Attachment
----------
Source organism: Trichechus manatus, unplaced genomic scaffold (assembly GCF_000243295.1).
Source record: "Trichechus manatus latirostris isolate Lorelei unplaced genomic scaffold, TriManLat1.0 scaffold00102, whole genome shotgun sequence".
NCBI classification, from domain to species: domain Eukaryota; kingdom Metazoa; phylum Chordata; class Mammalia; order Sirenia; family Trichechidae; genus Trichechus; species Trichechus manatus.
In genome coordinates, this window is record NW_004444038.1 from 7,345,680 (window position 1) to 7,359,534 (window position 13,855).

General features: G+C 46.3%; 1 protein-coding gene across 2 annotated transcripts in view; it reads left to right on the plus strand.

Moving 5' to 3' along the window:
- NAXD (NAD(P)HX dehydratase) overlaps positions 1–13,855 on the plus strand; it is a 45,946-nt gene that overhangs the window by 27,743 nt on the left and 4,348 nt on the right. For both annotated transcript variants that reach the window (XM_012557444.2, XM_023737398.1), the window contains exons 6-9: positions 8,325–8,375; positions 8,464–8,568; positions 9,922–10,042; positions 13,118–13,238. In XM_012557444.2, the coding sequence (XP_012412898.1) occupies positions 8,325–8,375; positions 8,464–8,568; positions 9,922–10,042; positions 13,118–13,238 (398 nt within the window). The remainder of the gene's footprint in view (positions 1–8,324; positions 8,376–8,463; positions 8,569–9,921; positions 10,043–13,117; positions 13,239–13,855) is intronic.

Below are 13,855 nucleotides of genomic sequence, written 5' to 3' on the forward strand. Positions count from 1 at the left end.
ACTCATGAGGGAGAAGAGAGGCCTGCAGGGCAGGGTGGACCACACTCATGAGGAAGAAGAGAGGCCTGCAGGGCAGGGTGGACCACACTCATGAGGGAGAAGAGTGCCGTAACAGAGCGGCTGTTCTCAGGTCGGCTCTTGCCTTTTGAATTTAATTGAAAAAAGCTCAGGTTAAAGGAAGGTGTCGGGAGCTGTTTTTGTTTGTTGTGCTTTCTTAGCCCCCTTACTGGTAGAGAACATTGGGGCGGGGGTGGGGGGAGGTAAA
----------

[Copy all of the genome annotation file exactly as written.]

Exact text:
Source organism: Trichechus manatus, unplaced genomic scaffold (assembly GCF_000243295.1).
Source record: "Trichechus manatus latirostris isolate Lorelei unplaced genomic scaffold, TriManLat1.0 scaffold00102, whole genome shotgun sequence".
NCBI classification, from domain to species: domain Eukaryota; kingdom Metazoa; phylum Chordata; class Mammalia; order Sirenia; family Trichechidae; genus Trichechus; species Trichechus manatus.
In genome coordinates, this window is record NW_004444038.1 from 7,345,680 (window position 1) to 7,359,534 (window position 13,855).

General features: G+C 46.3%; 1 protein-coding gene across 2 annotated transcripts in view; it reads left to right on the plus strand.

Moving 5' to 3' along the window:
- NAXD (NAD(P)HX dehydratase) overlaps positions 1–13,855 on the plus strand; it is a 45,946-nt gene that overhangs the window by 27,743 nt on the left and 4,348 nt on the right. For both annotated transcript variants that reach the window (XM_012557444.2, XM_023737398.1), the window contains exons 6-9: positions 8,325–8,375; positions 8,464–8,568; positions 9,922–10,042; positions 13,118–13,238. In XM_012557444.2, the coding sequence (XP_012412898.1) occupies positions 8,325–8,375; positions 8,464–8,568; positions 9,922–10,042; positions 13,118–13,238 (398 nt within the window). The remainder of the gene's footprint in view (positions 1–8,324; positions 8,376–8,463; positions 8,569–9,921; positions 10,043–13,117; positions 13,239–13,855) is intronic.

Below are 13,855 nucleotides of genomic sequence, written 5' to 3' on the forward strand. Positions count from 1 at the left end.
ACTCATGAGGGAGAAGAGAGGCCTGCAGGGCAGGGTGGACCACACTCATGAGGAAGAAGAGAGGCCTGCAGGGCAGGGTGGACCACACTCATGAGGGAGAAGAGTGCCGTAACAGAGCGGCTGTTCTCAGGTCGGCTCTTGCCTTTTGAATTTAATTGAAAAAAGCTCAGGTTAAAGGAAGGTGTCGGGAGCTGTTTTTGTTTGTTGTGCTTTCTTAGCCCCCTTACTGGTAGAGAACATTGGGGCGGGGGTGGGGGGAGGTAAA